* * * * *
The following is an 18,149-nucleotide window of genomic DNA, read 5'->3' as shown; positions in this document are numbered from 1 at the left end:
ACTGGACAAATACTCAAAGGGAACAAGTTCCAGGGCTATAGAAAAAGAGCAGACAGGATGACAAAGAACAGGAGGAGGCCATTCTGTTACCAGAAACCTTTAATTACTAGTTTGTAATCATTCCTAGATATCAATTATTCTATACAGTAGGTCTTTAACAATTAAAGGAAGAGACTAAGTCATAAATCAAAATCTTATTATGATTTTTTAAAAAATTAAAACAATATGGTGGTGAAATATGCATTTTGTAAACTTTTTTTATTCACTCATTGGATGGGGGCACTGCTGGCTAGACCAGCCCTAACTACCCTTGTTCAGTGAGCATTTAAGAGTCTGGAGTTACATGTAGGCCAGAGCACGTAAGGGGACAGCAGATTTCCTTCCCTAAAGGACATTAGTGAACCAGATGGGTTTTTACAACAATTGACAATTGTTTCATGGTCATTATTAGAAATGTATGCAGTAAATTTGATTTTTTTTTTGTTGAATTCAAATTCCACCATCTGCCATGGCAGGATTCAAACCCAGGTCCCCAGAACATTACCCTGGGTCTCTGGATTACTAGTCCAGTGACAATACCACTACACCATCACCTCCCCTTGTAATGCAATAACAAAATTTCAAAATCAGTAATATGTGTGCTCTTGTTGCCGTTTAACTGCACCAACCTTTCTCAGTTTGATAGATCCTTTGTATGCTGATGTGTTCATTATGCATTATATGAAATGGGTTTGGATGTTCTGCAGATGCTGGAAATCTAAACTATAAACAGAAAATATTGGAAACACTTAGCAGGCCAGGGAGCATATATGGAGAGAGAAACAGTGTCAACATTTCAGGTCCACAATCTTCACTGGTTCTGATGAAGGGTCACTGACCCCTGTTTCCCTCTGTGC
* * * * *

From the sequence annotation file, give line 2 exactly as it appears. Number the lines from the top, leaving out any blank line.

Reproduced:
ACTGGACAAATACTCAAAGGGAACAAGTTCCAGGGCTATAGAAAAAGAGCAGACAGGATGACAAAGAACAGGAGGAGGCCATTCTGTTACCAGAAACCTTTAATTACTAGTTTGTAATCATTCCTAGATATCAATTATTCTATACAGTAGGTCTTTAACAATTAAAGGAAGAGACTAAGTCATAAATCAAAATCTTATTATGATTTTTTAAAAAATTAAAACAATATGGTGGTGAAATATGCATTTTGTAAACTTTTTTTATTCACTCATTGGATGGGGGCACTGCTGGCTAGACCAGCCCTAACTACCCTTGTTCAGTGAGCATTTAAGAGTCTGGAGTTACATGTAGGCCAGAGCACGTAAGGGGACAGCAGATTTCCTTCCCTAAAGGACATTAGTGAACCAGATGGGTTTTTACAACAATTGACAATTGTTTCATGGTCATTATTAGAAATGTATGCAGTAAATTTGATTTTTTTTTTGTTGAATTCAAATTCCACCATCTGCCATGGCAGGATTCAAACCCAGGTCCCCAGAACATTACCCTGGGTCTCTGGATTACTAGTCCAGTGACAATACCACTACACCATCACCTCCCCTTGTAATGCAATAACAAAATTTCAAAATCAGTAATATGTGTGCTCTTGTTGCCGTTTAACTGCACCAACCTTTCTCAGTTTGATAGATCCTTTGTATGCTGATGTGTTCATTATGCATTATATGAAATGGGTTTGGATGTTCTGCAGATGCTGGAAATCTAAACTATAAACAGAAAATATTGGAAACACTTAGCAGGCCAGGGAGCATATATGGAGAGAGAAACAGTGTCAACATTTCAGGTCCACAATCTTCACTGGTTCTGATGAAGGGTCACTGACCCCTGTTTCCCTCTGTGC